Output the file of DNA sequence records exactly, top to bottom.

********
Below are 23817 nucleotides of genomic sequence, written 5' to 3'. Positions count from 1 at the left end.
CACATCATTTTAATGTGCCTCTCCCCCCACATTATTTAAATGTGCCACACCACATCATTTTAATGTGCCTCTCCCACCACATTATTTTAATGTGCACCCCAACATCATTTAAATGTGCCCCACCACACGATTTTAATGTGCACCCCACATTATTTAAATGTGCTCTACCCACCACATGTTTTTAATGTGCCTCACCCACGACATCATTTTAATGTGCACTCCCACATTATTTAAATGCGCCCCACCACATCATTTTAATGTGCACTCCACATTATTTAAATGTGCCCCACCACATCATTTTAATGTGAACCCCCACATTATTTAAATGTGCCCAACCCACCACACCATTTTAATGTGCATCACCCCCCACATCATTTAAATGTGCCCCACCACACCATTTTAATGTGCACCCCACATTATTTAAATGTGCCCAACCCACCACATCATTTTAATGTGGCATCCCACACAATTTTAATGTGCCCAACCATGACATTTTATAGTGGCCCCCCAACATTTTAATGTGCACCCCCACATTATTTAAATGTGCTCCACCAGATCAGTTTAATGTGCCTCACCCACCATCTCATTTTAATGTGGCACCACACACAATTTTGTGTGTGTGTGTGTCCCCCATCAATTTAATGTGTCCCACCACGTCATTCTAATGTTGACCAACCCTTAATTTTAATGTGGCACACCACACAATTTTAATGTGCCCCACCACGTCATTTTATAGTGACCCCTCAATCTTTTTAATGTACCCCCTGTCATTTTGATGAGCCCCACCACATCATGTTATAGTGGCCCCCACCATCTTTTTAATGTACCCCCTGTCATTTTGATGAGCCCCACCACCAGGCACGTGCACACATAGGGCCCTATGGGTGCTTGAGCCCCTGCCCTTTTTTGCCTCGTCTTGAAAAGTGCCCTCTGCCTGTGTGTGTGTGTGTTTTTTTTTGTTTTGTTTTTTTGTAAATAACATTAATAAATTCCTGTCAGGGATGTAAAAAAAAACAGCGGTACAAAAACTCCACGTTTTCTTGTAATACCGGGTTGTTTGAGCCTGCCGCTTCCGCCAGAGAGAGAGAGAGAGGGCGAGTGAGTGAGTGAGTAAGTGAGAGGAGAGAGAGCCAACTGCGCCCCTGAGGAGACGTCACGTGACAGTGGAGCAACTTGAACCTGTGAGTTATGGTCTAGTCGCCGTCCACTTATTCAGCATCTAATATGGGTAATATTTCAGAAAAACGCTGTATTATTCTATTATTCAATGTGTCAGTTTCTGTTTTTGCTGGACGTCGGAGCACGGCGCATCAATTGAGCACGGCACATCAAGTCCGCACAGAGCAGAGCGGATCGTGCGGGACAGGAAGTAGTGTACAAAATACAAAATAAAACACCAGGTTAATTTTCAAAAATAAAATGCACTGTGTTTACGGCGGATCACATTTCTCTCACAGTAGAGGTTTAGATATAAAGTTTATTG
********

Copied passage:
Below are 23817 nucleotides of genomic sequence, written 5' to 3'. Positions count from 1 at the left end.
CACATCATTTTAATGTGCCTCTCCCCCCACATTATTTAAATGTGCCACACCACATCATTTTAATGTGCCTCTCCCACCACATTATTTTAATGTGCACCCCAACATCATTTAAATGTGCCCCACCACACGATTTTAATGTGCACCCCACATTATTTAAATGTGCTCTACCCACCACATGTTTTTAATGTGCCTCACCCACGACATCATTTTAATGTGCACTCCCACATTATTTAAATGCGCCCCACCACATCATTTTAATGTGCACTCCACATTATTTAAATGTGCCCCACCACATCATTTTAATGTGAACCCCCACATTATTTAAATGTGCCCAACCCACCACACCATTTTAATGTGCATCACCCCCCACATCATTTAAATGTGCCCCACCACACCATTTTAATGTGCACCCCACATTATTTAAATGTGCCCAACCCACCACATCATTTTAATGTGGCATCCCACACAATTTTAATGTGCCCAACCATGACATTTTATAGTGGCCCCCCAACATTTTAATGTGCACCCCCACATTATTTAAATGTGCTCCACCAGATCAGTTTAATGTGCCTCACCCACCATCTCATTTTAATGTGGCACCACACACAATTTTGTGTGTGTGTGTGTCCCCCATCAATTTAATGTGTCCCACCACGTCATTCTAATGTTGACCAACCCTTAATTTTAATGTGGCACACCACACAATTTTAATGTGCCCCACCACGTCATTTTATAGTGACCCCTCAATCTTTTTAATGTACCCCCTGTCATTTTGATGAGCCCCACCACATCATGTTATAGTGGCCCCCACCATCTTTTTAATGTACCCCCTGTCATTTTGATGAGCCCCACCACCAGGCACGTGCACACATAGGGCCCTATGGGTGCTTGAGCCCCTGCCCTTTTTTGCCTCGTCTTGAAAAGTGCCCTCTGCCTGTGTGTGTGTGTGTTTTTTTTTGTTTTGTTTTTTTGTAAATAACATTAATAAATTCCTGTCAGGGATGTAAAAAAAAACAGCGGTACAAAAACTCCACGTTTTCTTGTAATACCGGGTTGTTTGAGCCTGCCGCTTCCGCCAGAGAGAGAGAGAGAGGGCGAGTGAGTGAGTGAGTAAGTGAGAGGAGAGAGAGCCAACTGCGCCCCTGAGGAGACGTCACGTGACAGTGGAGCAACTTGAACCTGTGAGTTATGGTCTAGTCGCCGTCCACTTATTCAGCATCTAATATGGGTAATATTTCAGAAAAACGCTGTATTATTCTATTATTCAATGTGTCAGTTTCTGTTTTTGCTGGACGTCGGAGCACGGCGCATCAATTGAGCACGGCACATCAAGTCCGCACAGAGCAGAGCGGATCGTGCGGGACAGGAAGTAGTGTACAAAATACAAAATAAAACACCAGGTTAATTTTCAAAAATAAAATGCACTGTGTTTACGGCGGATCACATTTCTCTCACAGTAGAGGTTTAGATATAAAGTTTATTG